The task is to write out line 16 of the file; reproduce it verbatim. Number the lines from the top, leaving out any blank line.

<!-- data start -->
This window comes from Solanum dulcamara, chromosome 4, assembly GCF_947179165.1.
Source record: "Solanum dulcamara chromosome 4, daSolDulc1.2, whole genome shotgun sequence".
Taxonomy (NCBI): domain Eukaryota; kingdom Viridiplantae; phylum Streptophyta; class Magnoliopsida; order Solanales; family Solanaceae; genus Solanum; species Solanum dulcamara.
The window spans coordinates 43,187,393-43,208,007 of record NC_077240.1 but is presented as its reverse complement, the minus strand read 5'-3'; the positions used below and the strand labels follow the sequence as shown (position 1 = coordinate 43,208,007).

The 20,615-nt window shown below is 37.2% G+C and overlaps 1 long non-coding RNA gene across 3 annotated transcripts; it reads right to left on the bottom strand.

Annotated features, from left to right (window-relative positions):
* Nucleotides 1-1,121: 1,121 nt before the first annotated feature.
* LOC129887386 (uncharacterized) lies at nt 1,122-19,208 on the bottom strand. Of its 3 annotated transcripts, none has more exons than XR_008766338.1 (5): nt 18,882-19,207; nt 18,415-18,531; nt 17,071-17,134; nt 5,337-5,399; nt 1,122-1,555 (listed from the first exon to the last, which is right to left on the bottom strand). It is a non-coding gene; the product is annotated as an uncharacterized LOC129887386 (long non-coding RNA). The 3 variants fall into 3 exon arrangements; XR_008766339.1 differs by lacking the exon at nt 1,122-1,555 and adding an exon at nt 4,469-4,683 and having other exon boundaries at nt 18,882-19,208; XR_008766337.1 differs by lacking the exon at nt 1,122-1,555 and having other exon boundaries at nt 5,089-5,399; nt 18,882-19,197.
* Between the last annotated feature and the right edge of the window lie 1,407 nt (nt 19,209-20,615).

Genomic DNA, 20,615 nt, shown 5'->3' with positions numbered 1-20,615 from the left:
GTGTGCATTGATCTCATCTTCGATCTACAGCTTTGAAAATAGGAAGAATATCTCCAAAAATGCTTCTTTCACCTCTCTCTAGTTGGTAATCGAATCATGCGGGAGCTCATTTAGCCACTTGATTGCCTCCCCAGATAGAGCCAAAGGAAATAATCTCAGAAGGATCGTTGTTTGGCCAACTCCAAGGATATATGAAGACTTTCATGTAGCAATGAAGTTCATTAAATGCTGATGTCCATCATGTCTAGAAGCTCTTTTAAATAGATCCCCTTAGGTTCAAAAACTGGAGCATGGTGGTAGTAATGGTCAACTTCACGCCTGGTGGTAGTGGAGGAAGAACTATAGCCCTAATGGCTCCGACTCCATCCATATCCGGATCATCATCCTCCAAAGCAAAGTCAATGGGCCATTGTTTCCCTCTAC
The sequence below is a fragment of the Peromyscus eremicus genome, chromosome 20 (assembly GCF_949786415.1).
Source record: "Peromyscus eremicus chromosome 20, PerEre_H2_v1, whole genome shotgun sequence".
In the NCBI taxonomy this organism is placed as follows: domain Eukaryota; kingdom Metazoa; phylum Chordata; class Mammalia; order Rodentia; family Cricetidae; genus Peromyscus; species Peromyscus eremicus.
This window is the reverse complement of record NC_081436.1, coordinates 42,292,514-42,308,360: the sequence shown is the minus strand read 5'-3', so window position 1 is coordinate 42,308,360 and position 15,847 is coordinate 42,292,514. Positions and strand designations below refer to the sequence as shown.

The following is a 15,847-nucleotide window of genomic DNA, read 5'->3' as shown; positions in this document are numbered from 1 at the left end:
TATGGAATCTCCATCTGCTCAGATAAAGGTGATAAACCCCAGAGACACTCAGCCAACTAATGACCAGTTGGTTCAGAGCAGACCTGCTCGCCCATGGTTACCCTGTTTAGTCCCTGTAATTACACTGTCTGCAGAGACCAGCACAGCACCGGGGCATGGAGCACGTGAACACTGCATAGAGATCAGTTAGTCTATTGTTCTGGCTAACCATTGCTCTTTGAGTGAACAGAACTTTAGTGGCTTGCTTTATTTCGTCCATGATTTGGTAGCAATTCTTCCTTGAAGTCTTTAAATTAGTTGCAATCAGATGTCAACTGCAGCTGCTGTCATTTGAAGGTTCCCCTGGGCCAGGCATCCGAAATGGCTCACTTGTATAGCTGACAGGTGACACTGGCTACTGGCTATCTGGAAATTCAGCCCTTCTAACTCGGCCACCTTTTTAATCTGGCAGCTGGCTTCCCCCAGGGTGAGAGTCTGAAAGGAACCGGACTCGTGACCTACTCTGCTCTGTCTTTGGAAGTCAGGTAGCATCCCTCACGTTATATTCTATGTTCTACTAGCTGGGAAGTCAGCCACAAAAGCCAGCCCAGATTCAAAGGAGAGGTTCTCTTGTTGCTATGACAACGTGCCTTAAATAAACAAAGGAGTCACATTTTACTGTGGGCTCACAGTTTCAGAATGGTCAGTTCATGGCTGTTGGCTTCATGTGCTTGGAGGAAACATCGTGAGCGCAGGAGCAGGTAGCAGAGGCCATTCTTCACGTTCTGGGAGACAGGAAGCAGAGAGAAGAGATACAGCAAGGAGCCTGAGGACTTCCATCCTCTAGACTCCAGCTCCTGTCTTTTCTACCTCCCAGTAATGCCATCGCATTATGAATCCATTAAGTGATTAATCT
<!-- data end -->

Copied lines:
The following is a 15,847-nucleotide window of genomic DNA, read 5'->3' as shown; positions in this document are numbered from 1 at the left end: